Family and Medical Leave Denied to Same-Sex Couples in Non-Marriage Equality States

Family and Medical Leave Act (FMLA) was signed into law 22 years ago to allow workers to take a maximum 12 weeks unpaid time off of work to care for a new child (including adopted and foster children); care for a sick child; act as a caregiver for a parent; address personal serious health concerns; and care for wounded service members. After the decision in United States v. Windsor, in which the part of the Defense of Marriage Act (DOMA) defining marriage as between a man and a woman for federal purposes was struck down, the Department of Labor announced that FMLA would apply to eligible employees in same-sex marriages if the employee resided in a state that recognized their marriage. Rachel Laser, Deputy Director of the Religious Action Center, submitted comments last August to the Department of Labor in support of this change when it was proposed.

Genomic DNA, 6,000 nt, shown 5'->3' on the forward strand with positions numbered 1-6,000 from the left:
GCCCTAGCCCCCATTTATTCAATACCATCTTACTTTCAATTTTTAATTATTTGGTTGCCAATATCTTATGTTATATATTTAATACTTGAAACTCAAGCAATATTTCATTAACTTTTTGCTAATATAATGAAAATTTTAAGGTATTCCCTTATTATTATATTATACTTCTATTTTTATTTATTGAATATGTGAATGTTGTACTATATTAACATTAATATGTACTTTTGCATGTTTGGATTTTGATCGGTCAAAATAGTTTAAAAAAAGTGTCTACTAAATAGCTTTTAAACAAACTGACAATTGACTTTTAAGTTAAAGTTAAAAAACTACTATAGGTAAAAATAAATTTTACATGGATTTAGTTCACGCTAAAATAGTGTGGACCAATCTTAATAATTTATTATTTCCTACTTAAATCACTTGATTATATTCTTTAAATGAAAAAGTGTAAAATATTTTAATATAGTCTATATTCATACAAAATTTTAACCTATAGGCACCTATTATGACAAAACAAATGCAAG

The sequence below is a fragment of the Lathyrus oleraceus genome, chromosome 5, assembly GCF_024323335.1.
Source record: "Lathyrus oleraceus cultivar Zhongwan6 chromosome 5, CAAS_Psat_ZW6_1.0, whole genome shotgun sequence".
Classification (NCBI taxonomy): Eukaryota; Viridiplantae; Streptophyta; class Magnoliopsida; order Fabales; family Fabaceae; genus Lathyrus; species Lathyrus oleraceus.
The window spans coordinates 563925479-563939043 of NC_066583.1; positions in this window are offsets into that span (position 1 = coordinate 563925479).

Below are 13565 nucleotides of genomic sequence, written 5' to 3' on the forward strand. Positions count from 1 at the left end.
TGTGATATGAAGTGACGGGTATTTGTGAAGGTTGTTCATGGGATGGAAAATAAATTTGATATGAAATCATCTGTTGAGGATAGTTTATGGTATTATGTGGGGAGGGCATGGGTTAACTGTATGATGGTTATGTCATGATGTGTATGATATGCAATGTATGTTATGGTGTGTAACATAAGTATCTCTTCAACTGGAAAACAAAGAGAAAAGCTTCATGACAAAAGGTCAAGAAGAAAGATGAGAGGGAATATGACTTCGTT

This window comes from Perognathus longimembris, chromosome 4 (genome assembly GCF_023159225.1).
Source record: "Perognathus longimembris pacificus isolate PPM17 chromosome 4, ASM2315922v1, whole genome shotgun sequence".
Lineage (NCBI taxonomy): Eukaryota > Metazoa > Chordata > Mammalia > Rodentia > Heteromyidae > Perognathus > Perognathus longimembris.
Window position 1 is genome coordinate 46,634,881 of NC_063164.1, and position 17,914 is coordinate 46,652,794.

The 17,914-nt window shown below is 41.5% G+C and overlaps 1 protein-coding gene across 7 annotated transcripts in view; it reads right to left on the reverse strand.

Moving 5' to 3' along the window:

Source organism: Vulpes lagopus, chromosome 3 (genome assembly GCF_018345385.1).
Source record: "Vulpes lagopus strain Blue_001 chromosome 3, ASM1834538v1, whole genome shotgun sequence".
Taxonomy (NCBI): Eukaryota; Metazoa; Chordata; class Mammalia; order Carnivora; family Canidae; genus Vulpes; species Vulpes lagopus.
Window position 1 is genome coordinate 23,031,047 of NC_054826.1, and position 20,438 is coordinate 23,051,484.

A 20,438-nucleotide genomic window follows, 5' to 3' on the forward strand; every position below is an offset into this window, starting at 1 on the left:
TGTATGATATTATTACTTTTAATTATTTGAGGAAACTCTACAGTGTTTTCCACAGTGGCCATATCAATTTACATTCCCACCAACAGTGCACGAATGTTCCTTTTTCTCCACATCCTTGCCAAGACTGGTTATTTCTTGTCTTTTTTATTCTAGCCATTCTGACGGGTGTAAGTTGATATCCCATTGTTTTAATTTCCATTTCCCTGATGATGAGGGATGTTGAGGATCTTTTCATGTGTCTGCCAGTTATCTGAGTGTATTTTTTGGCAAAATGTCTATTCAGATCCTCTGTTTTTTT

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Equal pay protest

Gearing Up for Equal Pay Day

On April 14, we celebrate Equal Pay Day, the symbolic day in the new year until which women would have to work to earn what their male counterparts earned in the previous year. In the United States today, women on average earn 78 cents for every dollar their male counterparts make. Women of color face an even greater disparity, with African American and Latina women earning an average of 64 and 54 cents on the dollar, respectively. The gender wage gap persists at all levels of education, within occupations and across industries. The pervasiveness of this disparity indicates that deeply embedded pay discrimination, rather than women’s occupational decisions, is responsible for the injustice of pay inequity. Read more…